Halls rightly points out that sometimes trainers have to break the “rules” of being a shiny happy trainer.  We know there are certain things we SHOULD do when conducting a training class.  Things like dressing a step above the audience or making sure the room is all set up prior to starting.  He isn’t saying you should never do those things.  His attitude is more to not get hung up on all the “rules” at the expense of the learner.

I know that to be true from my own experience.  For example, as a trainer, part of what you are juggling is the time and keeping topics on track.  Sometimes, a question is raised that is off topic and starts some interesting discussion.  Some trainers feel pressure to halt those discussions and get back to the subject at hand.  That is a missed opportunity.  If the other topic is resonating more with the learners and will benefit them, then why not let them stray for a little bit? You can get back to the planned topic later or maybe you skip it.  Not just for the sake of skipping it but so the learners can really explore the area that is resonating with them.

I think sometimes people in our profession take themselves a bit too seriously.  I like this book because it reminds us to lighten up a little while at the same time remembering to stay learner focused.

slide:ology

slide:ology: The Art and Science of Creating Great Presentations by Nancy Duarte

PowerPoint gets a bad rap sometimes.  People like to complain about it and most of us dread sitting through long PowerPoint presentations with walls of text and unreadable tables and charts.

Here’s the thing, though.  PowerPoint is just a TOOL.  Like, if I build a treehouse for my kids that looks terrible and falls apart as soon as someone goes into it, I don’t blame the hammer. The treehouse failed because of me and my lack of understanding on how to build a good treehouse.

Same thing with most corporate PowerPoint presentations.  They are put together by people who have never taken the time to learn about presentations and what makes them effective.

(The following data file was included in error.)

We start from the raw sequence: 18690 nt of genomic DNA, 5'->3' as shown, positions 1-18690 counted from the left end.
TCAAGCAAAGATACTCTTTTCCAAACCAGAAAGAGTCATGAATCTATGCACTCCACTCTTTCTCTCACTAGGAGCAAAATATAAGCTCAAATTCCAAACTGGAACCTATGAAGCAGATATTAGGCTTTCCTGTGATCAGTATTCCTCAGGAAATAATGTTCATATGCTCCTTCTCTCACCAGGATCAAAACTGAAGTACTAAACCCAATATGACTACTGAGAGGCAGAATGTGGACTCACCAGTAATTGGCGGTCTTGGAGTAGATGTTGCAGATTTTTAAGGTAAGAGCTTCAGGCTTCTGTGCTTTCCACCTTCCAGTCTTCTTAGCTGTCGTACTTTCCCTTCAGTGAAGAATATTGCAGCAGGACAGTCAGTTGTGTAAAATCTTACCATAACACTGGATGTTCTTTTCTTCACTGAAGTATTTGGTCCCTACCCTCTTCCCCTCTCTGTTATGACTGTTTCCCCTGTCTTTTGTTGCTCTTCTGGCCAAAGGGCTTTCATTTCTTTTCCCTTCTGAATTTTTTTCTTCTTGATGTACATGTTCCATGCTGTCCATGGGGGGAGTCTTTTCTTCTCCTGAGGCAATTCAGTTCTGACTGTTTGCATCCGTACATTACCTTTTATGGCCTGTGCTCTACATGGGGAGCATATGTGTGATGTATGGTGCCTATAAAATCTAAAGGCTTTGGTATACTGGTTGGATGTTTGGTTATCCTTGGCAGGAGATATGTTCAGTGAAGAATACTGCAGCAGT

If you are a trainer then you are probably using PowerPoint for your classes.  Like it or not, that is the tool of choice for most companies.  And it’s a GREAT tool.  It just gets used very poorly.  That’s where slide:ology: The Art and Science of Creating Great Presentations comes in.

This isn’t a book on how to use PowerPoint.  It’s a book about creating presentations that resonate.  That pique an audience’s attention and help to tell a story.  It shows you different ways to organize and create effective visuals for your presentations that you can then build in PowerPoint.

As a trainer, you may or may not be responsible for the actual building of your presentations.  I know that can vary from company to company.  In my career, I have almost always had to both create the presentation and train from it.  In some places, though, there may be another department that actually creates the presentation which is then given to the trainer.

Even if you aren’t directly responsible for creating your training presentations, I still recommend this book because of all the great information on presenting in general.  Duarte uses several case studies throughout that highlight some valuable lessons learned by different business presenters.

If you ARE responsible for creating your own PowerPoint then the book is a gold mine for ideas on how to approach the way you build it.  It may seem a little daunting at first to try to incorporate all of the ideas but Duarte does a nice job of breaking everything down and making the ideas accessible and actionable.

 

Other Articles You Might Be Interested in:

How to Become a Corporate Trainer

9 Ways to Improve Your Training Delivery

Corporate Trainer Day in the Life

YouTube Video:

Pros and Cons of Being a Corporate Trainer